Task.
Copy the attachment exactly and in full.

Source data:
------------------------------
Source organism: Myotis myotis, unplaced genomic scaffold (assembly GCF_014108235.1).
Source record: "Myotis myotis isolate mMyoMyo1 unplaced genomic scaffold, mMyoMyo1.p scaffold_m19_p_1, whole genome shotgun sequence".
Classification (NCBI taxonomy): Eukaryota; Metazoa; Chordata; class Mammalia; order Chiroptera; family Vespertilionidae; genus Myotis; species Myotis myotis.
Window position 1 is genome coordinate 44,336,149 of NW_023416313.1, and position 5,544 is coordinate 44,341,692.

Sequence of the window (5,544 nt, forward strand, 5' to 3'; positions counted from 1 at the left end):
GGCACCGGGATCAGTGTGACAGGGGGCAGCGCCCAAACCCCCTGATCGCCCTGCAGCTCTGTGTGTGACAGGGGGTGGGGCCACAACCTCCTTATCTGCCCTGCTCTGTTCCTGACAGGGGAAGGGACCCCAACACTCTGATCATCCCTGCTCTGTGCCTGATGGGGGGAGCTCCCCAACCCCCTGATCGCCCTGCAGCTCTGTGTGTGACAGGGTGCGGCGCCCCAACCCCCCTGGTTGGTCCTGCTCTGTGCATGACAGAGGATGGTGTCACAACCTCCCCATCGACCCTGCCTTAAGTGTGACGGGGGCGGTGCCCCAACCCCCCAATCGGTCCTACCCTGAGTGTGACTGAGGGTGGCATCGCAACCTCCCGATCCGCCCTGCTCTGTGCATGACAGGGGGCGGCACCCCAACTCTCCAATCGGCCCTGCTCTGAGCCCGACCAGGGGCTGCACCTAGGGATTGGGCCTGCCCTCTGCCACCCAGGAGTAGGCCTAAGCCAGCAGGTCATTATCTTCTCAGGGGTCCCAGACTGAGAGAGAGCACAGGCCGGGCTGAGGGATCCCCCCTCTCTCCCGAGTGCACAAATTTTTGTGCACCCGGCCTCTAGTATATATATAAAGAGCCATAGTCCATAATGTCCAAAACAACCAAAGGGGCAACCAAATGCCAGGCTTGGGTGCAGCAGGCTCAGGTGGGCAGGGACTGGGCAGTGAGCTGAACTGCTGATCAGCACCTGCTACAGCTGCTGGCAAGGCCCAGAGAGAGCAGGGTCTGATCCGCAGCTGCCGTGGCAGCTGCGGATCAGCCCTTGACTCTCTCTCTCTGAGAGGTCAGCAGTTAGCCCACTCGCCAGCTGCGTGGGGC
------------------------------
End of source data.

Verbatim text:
Source organism: Myotis myotis, unplaced genomic scaffold (assembly GCF_014108235.1).
Source record: "Myotis myotis isolate mMyoMyo1 unplaced genomic scaffold, mMyoMyo1.p scaffold_m19_p_1, whole genome shotgun sequence".
Classification (NCBI taxonomy): Eukaryota; Metazoa; Chordata; class Mammalia; order Chiroptera; family Vespertilionidae; genus Myotis; species Myotis myotis.
Window position 1 is genome coordinate 44,336,149 of NW_023416313.1, and position 5,544 is coordinate 44,341,692.

Sequence of the window (5,544 nt, forward strand, 5' to 3'; positions counted from 1 at the left end):
GGCACCGGGATCAGTGTGACAGGGGGCAGCGCCCAAACCCCCTGATCGCCCTGCAGCTCTGTGTGTGACAGGGGGTGGGGCCACAACCTCCTTATCTGCCCTGCTCTGTTCCTGACAGGGGAAGGGACCCCAACACTCTGATCATCCCTGCTCTGTGCCTGATGGGGGGAGCTCCCCAACCCCCTGATCGCCCTGCAGCTCTGTGTGTGACAGGGTGCGGCGCCCCAACCCCCCTGGTTGGTCCTGCTCTGTGCATGACAGAGGATGGTGTCACAACCTCCCCATCGACCCTGCCTTAAGTGTGACGGGGGCGGTGCCCCAACCCCCCAATCGGTCCTACCCTGAGTGTGACTGAGGGTGGCATCGCAACCTCCCGATCCGCCCTGCTCTGTGCATGACAGGGGGCGGCACCCCAACTCTCCAATCGGCCCTGCTCTGAGCCCGACCAGGGGCTGCACCTAGGGATTGGGCCTGCCCTCTGCCACCCAGGAGTAGGCCTAAGCCAGCAGGTCATTATCTTCTCAGGGGTCCCAGACTGAGAGAGAGCACAGGCCGGGCTGAGGGATCCCCCCTCTCTCCCGAGTGCACAAATTTTTGTGCACCCGGCCTCTAGTATATATATAAAGAGCCATAGTCCATAATGTCCAAAACAACCAAAGGGGCAACCAAATGCCAGGCTTGGGTGCAGCAGGCTCAGGTGGGCAGGGACTGGGCAGTGAGCTGAACTGCTGATCAGCACCTGCTACAGCTGCTGGCAAGGCCCAGAGAGAGCAGGGTCTGATCCGCAGCTGCCGTGGCAGCTGCGGATCAGCCCTTGACTCTCTCTCTCTGAGAGGTCAGCAGTTAGCCCACTCGCCAGCTGCGTGGGGC